In the broadest sense

By now, most of you will have heard about the tragic deaths at the Pulse Nightclub in Orlando, and by now, most of us have heard that this attack was directed at the GLBTQ community.

Tonight I’ll attend a vigil for the victims here in Toronto and stand with my friends, making the one small gesture I can, a gesture to say that I like them the way they are, that there’s not a single thing wrong with the way they were made, and to say that in the face of an act of hatred and intolerance, I am there to be love and acceptance.

Worldwide, more than 50 000 women are killed each year,  all for nothing more than their gender, and for me, that makes supporting them so easy. They would show up for me, saying that who I am doesn’t make me ever worthy of being hurt… so, there I will be, hoping they hear that message in my presence. Nobody, even people you don’t like, deserves to be killed for it.

If you are so inclined, and while the People With AIDS Foundation certainly serves more than just the GLBTQ community, a very nice way to say that you stand with them in the face of this awfulness would be a small donation. Show them this was what it is – the act of a violent man, desperately alone in the minority. You can direct your love though any member of our team.

Ken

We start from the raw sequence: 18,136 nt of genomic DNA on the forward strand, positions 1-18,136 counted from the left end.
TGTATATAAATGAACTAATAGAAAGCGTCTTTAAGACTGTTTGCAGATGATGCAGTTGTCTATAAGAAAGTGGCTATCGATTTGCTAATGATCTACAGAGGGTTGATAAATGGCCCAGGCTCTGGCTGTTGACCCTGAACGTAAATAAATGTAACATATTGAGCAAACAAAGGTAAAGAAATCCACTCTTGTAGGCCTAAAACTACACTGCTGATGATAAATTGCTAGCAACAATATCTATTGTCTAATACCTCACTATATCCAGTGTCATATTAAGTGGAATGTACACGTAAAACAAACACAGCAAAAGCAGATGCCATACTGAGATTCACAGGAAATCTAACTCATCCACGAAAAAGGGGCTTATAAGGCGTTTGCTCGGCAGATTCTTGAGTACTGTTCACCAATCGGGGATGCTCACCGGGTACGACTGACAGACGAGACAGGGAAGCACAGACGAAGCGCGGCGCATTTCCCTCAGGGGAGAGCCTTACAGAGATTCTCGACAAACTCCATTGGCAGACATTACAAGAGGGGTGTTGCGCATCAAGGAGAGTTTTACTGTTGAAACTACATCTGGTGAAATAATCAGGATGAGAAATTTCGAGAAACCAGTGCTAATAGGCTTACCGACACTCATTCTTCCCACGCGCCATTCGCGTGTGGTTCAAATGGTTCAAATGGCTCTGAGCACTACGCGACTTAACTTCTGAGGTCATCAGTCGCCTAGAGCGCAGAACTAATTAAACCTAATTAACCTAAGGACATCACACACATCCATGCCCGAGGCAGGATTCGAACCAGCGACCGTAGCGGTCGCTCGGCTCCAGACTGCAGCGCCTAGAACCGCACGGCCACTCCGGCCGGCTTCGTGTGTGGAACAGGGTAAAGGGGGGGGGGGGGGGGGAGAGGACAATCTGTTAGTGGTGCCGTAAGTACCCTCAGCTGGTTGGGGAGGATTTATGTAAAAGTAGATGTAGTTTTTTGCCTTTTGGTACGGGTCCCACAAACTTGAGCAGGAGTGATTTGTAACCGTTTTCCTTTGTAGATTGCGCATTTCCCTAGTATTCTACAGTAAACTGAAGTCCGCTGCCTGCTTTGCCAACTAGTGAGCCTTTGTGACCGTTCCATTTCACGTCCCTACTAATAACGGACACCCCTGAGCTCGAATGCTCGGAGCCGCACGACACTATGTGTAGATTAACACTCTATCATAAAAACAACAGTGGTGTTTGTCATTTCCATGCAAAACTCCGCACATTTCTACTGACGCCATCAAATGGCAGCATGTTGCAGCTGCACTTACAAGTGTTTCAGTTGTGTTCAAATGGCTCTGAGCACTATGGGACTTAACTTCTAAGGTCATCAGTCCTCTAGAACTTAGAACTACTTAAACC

Pato

Cameron

Me

 

81 thoughts on “In the broadest sense

  1. Thank you, Stephanie. Our hearts go out to the family and loved ones of those who died and were wounded in this hateful and horrible act. I appreciate your post very much.

  2. Thank you. Whatever one may believe is the correct way to lead one’s life, there must be space for others with differing ideas.

  3. Thank you for posting this. As it turns out my daughter was at Pride Detroit this weekend. My heart goes out to everyone who was touched by this senseless violence.

  4. Today, out of all the days I have spent with this blog, I am proud to stand with like minded people who abhor violence for any reason. We are all one, we are all the same.

  5. I cried this morning when I heard the news. Thank you, Stephanie, for giving me a way to respond to this horror in a positive, concrete way.

  6. Welll said Steph!!!! Why hate people for being different? We are each and every one different. All this hatred needs to stop worldwide. Will send a donation this week and dig into the stash for some special thinks to donate.

  7. What’s so funny bout peace, love and understanding? These lyrics went through my head every time I thought about the murders in Orlando today. I’m so damn tired of all this hate but I won’t give up hope that we shall overcome some day.
    Thank you, Stephanie, for this post.

  8. Thank you, Stephanie, for this post.

    Having many friends and family members in the GLBTQ community, I’ve never fully understood the anger that some people have towards them.

    I love that there were people who came out the next day to donate blood for those that survived the attack and needed it. For those who can make this sort of contribution (even though we’re far and donations from here likely won’t go there) it may be also equally appreciated. Just a thought too.

    Peace, love & knitting, keeping those we’ve lost in our hearts.